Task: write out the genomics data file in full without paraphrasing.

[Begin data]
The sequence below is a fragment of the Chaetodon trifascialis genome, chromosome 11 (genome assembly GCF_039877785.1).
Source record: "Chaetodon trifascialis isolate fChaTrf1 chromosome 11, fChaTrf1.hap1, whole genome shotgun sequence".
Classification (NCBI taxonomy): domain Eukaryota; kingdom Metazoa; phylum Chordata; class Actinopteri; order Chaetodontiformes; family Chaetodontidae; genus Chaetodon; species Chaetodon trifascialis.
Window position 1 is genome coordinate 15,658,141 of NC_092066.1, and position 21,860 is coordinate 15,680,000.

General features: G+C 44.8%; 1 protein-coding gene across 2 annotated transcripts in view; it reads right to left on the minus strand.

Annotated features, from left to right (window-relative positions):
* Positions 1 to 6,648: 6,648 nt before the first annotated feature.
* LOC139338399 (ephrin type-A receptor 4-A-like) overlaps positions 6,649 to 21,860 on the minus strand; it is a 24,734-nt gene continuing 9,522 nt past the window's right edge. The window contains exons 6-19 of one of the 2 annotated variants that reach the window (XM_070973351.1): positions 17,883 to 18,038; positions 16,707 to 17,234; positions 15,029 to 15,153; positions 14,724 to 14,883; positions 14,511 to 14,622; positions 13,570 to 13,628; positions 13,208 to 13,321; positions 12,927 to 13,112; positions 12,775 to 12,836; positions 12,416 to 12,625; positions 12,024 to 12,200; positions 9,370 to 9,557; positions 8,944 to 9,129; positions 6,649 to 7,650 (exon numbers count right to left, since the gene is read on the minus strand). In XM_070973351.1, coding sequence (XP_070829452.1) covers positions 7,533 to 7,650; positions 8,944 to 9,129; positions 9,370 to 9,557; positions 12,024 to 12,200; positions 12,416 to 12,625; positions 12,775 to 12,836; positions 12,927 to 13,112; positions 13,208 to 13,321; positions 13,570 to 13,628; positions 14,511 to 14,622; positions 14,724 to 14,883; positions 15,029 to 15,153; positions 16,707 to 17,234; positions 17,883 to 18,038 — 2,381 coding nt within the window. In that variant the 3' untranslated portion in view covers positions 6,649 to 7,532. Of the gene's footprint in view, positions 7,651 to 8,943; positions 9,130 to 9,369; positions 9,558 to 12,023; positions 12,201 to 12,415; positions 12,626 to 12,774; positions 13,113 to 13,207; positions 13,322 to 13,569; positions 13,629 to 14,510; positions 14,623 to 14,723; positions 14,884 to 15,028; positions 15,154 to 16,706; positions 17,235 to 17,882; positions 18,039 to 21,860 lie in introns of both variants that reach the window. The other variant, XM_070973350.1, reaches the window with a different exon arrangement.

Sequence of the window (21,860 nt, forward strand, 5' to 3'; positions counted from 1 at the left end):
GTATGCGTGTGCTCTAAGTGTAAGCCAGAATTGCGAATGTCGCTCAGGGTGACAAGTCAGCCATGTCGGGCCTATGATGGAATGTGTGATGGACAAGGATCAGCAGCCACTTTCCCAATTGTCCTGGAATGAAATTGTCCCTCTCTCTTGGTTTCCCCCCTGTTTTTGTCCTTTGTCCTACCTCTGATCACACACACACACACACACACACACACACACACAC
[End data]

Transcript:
The sequence below is a fragment of the Chaetodon trifascialis genome, chromosome 11 (genome assembly GCF_039877785.1).
Source record: "Chaetodon trifascialis isolate fChaTrf1 chromosome 11, fChaTrf1.hap1, whole genome shotgun sequence".
Classification (NCBI taxonomy): domain Eukaryota; kingdom Metazoa; phylum Chordata; class Actinopteri; order Chaetodontiformes; family Chaetodontidae; genus Chaetodon; species Chaetodon trifascialis.
Window position 1 is genome coordinate 15,658,141 of NC_092066.1, and position 21,860 is coordinate 15,680,000.

General features: G+C 44.8%; 1 protein-coding gene across 2 annotated transcripts in view; it reads right to left on the minus strand.

Annotated features, from left to right (window-relative positions):
* Positions 1 to 6,648: 6,648 nt before the first annotated feature.
* LOC139338399 (ephrin type-A receptor 4-A-like) overlaps positions 6,649 to 21,860 on the minus strand; it is a 24,734-nt gene continuing 9,522 nt past the window's right edge. The window contains exons 6-19 of one of the 2 annotated variants that reach the window (XM_070973351.1): positions 17,883 to 18,038; positions 16,707 to 17,234; positions 15,029 to 15,153; positions 14,724 to 14,883; positions 14,511 to 14,622; positions 13,570 to 13,628; positions 13,208 to 13,321; positions 12,927 to 13,112; positions 12,775 to 12,836; positions 12,416 to 12,625; positions 12,024 to 12,200; positions 9,370 to 9,557; positions 8,944 to 9,129; positions 6,649 to 7,650 (exon numbers count right to left, since the gene is read on the minus strand). In XM_070973351.1, coding sequence (XP_070829452.1) covers positions 7,533 to 7,650; positions 8,944 to 9,129; positions 9,370 to 9,557; positions 12,024 to 12,200; positions 12,416 to 12,625; positions 12,775 to 12,836; positions 12,927 to 13,112; positions 13,208 to 13,321; positions 13,570 to 13,628; positions 14,511 to 14,622; positions 14,724 to 14,883; positions 15,029 to 15,153; positions 16,707 to 17,234; positions 17,883 to 18,038 — 2,381 coding nt within the window. In that variant the 3' untranslated portion in view covers positions 6,649 to 7,532. Of the gene's footprint in view, positions 7,651 to 8,943; positions 9,130 to 9,369; positions 9,558 to 12,023; positions 12,201 to 12,415; positions 12,626 to 12,774; positions 13,113 to 13,207; positions 13,322 to 13,569; positions 13,629 to 14,510; positions 14,623 to 14,723; positions 14,884 to 15,028; positions 15,154 to 16,706; positions 17,235 to 17,882; positions 18,039 to 21,860 lie in introns of both variants that reach the window. The other variant, XM_070973350.1, reaches the window with a different exon arrangement.

Sequence of the window (21,860 nt, forward strand, 5' to 3'; positions counted from 1 at the left end):
GTATGCGTGTGCTCTAAGTGTAAGCCAGAATTGCGAATGTCGCTCAGGGTGACAAGTCAGCCATGTCGGGCCTATGATGGAATGTGTGATGGACAAGGATCAGCAGCCACTTTCCCAATTGTCCTGGAATGAAATTGTCCCTCTCTCTTGGTTTCCCCCCTGTTTTTGTCCTTTGTCCTACCTCTGATCACACACACACACACACACACACACACACACACAC